University of Missouri Extension

G2841, Reviewed October 1993

Unsoundnesses and Blemishes of Horses: Head, Body, Respiratory Tract and Stable Vices

Melvin Bradley
Department of Animal Sciences

Any defect that affects serviceability is considered an unsoundness. A defect that detracts from appearance but does not impair serviceability is considered a blemish.

Head

Body

Respiration (wind)

Any permanent abnormality in the respiration process is a serious unsoundness.

Stable vices that affect usefulness

Vices are habits acquired by some horses that are subjected to long periods of idleness. Hard work and freedom from close confinement are distinct preventives. Correct or prevent them early, before the habits become confirmed, if you expect a high degree of success.

Wind sucking, cribbing, weaving and stall walking horses are hard to keep in condition. And the latter two types are often fatigued when needed.

Examining horses for soundness

It is not easy to make an accurate diagnosis of a horse's soundness. Sometimes professional assistance is needed, and whenever possible the horse should be taken on a trial basis for use under conditions to which it will be subjected under new ownership. Some guarantees of soundness are useful. Most horse owners can increase their competence in identifying unsoundnesses and blemishes by practice and by using a system of inspection.

Whenever possible, examine the horse in its stall under natural conditions. Note the manner of tying — it may be a halter puller. If metal covers the manger or feed box, cribbing should be suspected. Look for signs of a strap around the throat latch. Note the arrangement of bedding. If the horse paws, bedding will be piled up near the back feet. Slight lameness may be detected by movement of bedding caused from pointing. Signs of kicking may be noted. Move the horse around and observe signs of slight founder, stiffness, crampiness and stable attitude.

Lead the horse from the stall and observe the eyes closely for normal dilation and color. Test eyesight further by leading it over obstacles, such as bales of hay, immediately after coming out of the stall into brighter light. Back the horse and observe hock action for string halt and crampiness. Stiff shoulders and/or stiff limbs are indicated by a stilted, sluggish stride.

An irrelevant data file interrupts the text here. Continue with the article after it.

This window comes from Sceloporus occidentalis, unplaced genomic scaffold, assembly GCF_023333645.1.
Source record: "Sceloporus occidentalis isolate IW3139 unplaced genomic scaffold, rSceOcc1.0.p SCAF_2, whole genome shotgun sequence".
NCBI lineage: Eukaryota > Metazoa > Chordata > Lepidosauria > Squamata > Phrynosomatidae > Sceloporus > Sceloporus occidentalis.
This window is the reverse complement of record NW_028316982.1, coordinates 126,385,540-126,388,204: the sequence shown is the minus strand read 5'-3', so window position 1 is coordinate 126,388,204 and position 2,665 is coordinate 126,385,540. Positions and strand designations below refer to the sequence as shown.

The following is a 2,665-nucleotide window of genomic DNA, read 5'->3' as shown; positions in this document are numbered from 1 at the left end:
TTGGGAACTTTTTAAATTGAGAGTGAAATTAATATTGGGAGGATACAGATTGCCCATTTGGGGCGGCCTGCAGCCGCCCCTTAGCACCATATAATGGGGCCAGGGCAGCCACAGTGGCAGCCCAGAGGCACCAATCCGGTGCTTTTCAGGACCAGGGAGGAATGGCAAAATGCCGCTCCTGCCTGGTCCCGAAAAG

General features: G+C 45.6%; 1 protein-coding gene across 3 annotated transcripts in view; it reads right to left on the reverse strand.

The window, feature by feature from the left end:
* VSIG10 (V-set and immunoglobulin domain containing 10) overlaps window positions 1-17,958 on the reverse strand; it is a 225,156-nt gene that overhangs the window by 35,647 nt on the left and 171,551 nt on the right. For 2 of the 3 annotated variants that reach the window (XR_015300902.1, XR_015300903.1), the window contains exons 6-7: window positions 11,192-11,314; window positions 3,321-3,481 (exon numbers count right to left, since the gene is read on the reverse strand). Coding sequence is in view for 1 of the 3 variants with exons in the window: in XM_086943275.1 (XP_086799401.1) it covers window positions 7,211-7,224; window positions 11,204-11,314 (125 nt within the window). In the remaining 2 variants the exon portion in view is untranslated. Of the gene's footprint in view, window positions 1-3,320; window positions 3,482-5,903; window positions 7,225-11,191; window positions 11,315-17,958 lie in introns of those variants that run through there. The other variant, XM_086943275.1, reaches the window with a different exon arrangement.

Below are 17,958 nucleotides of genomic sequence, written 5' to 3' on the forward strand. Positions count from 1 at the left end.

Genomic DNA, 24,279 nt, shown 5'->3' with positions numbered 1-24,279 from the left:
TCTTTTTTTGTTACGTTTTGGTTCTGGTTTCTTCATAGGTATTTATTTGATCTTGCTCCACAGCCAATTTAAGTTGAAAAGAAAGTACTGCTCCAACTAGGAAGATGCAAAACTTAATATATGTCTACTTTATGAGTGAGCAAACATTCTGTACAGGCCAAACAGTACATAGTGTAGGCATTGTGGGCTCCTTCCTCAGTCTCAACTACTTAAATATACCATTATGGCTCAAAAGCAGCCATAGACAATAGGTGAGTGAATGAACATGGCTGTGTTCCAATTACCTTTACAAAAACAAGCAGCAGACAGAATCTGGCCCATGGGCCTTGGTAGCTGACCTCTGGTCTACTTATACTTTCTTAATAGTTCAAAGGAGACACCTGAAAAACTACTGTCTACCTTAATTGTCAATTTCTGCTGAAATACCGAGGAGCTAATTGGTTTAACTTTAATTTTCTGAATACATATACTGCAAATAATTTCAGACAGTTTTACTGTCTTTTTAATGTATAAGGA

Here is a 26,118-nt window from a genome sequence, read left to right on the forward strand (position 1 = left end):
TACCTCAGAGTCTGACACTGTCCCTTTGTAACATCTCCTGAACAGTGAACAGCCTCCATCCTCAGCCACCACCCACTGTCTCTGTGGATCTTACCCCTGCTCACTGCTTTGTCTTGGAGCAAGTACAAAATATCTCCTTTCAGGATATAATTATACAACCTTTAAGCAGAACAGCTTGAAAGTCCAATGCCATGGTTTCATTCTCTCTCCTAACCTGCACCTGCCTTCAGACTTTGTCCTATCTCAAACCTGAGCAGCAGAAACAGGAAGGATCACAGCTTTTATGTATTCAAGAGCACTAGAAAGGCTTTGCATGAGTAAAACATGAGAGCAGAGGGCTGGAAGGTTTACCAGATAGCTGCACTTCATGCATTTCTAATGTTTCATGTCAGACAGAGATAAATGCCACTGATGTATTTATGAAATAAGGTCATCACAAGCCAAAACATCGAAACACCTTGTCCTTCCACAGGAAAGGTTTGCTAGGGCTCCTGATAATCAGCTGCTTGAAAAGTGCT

Examine for lameness in motion. Lameness in a front limb is indicated by a nod of the head when weight is placed on the sound limb. The croup drops when weight is shifted from a lame hind limb to a sound one. Splint lameness usually gets worse with exercise, whereas spavin lameness may improve. The horse should be examined when cool, when warmed up, and when cooled off again, at both the walk and trot.

Soundness of wind should be checked under conditions of hard work. Be alert for roaring and heaves or the appearance of a discharge from the nose. Cocked ankles may appear after sharp exercise, and weak fetlocks and knees may tremble.

Make a general examination with the horse at rest. It should not point or shift its weight from one forelimb to the other. Stand directly in front of the horse and observe the eyes for signs of cloudiness, position of the ears for alertness, and scars or indentations indicating diseased teeth. Pay particular attention to the knees, cannons and hoof heads for irregularities.

Move to the side at an oblique angle and note strength of back and coupling, signs of body scars, and shape and cleanness of hocks, cannons, fetlocks and hoof heads. Look for capped hocks, elbows and leg set from a side view. Chin the horse at the withers for an estimation of height. Stand behind the horse and observe symmetry of hips, thighs, gaskins and hocks, and position of the feet. Move to the opposite side and the oblique angle previously described for final visual inspection before handling any part of the horse.

The wall of a good hoof is composed of dense horn of uniform color without any signs of cracks in it or rings around it. The slant of the toe should be about 45 degrees and should correspond with that of the pastern. The heels should be deep and reasonably wide. Pick up each foot and look at the bearing surface. The frog should be full and elastic and help bear weight. The bars should be large and straight. The sole should be arched and should not appear flat as in "dropped sole." Check for "hard heels" or sidebones, ringbone, corns, contracted feet and thrush. If the horse is shod, check for wear on the shoe from contraction and expansion of healthy heels.

Examine the hocks (with care for safety) for swellings, spavins, puffs, curbs or other irregularities, by feeling when necessary.

A thorough examination combined with a week's trial will identify almost any unsoundness or blemish.

Many horses serve faithfully for a lifetime without developing unsoundnesses, vices or bad manners. Such service can come to horse owners only through patience, knowledge and attention to details of the needs of the animal.

G2841, reviewed October 1993

G2841 Unsoundness and Blemishes of Horses: Head, Body, Respiratory Tract and Stable Vices | University of Missouri Extension

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